REVIEW: York Settlement Community Players in The 39 Steps, running until…fate intervened ****

Chemistry: Sanna Buck’s femme fatale and Aran MacRae’s Richard Hannay in Settlement Players’ The 39 Steps. Picture: John Saunders

John Buchan, Alfred Hitchcock, Simon Corble, Nobby Dimon and Patrick Barlow’s The 39 Steps, York Settlement Community Players, Theatre@41, Monkgate, York, no longer dashing about with pencil-slim moustache panache until Sunday afternoon, alas, after cast illness.

DRINK in hand, it was time to sit back in the John Cooper Studio’s cabaret-style seating, relax and let the suspenseful comic drama begin.

Glass empty, (product-placed York Gin) bottle likewise, Aran MacRae’s Lieutenant Richard Hannay is slumped in his dull, lonely, newly rented Portland Place flat. He’s a man in an emotional pickle, on the edge, on the ledge, “tired of the world and tired of life” as the problems pile up. Suicidal, even, and in need of love as it later turns out.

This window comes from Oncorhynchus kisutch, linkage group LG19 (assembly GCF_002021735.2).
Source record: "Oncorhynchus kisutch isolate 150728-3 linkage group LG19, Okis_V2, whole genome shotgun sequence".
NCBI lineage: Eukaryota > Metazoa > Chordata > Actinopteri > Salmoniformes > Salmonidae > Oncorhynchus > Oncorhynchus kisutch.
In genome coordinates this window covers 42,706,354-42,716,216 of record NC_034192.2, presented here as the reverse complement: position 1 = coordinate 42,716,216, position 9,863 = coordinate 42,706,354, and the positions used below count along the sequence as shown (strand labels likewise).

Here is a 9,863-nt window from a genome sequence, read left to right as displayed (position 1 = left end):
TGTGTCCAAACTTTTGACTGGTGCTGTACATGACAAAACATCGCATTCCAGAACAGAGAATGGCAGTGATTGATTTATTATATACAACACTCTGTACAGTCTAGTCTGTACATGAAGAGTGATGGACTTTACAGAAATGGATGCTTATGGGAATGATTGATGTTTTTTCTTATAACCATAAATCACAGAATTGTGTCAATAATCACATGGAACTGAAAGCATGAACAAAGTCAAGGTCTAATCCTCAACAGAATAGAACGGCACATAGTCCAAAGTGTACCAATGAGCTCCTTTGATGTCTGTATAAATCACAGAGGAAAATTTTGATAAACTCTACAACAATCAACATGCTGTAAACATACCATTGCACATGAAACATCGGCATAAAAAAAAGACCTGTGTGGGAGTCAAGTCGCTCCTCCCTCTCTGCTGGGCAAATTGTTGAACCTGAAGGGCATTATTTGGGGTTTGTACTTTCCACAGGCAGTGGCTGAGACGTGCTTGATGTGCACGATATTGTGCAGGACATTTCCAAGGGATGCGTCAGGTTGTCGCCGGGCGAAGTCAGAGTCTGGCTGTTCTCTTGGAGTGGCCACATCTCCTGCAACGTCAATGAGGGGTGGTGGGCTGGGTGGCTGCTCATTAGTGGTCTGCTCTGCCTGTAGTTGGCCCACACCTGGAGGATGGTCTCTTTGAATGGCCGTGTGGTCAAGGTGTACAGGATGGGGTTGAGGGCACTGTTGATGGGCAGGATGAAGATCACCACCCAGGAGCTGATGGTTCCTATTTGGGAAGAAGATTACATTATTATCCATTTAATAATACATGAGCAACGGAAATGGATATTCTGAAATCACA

So far, so sombre. What the dashing but hopes-dashed Hannay needs is “something pointless and trivial” to shake him out of his torpor. “I know,” he says. “Go to the theatre.” Boom, there goes the first big laugh, an insider knowing joke told against theatre, delivered with perfect comic timing, and so Harri Marshall’s production immediately hits its stride.

Writer Patrick Barlow: Fast-moving, snappily-clever, needs-must version of The 39 Steps

This is Patrick Barlow’s fast-moving, snappily clever version of The 39 Steps, the one he scripted for the West Yorkshire Playhouse and later West End and international success from an original Yorkshire-founded concept by Simon Corble and Nobby Dimon.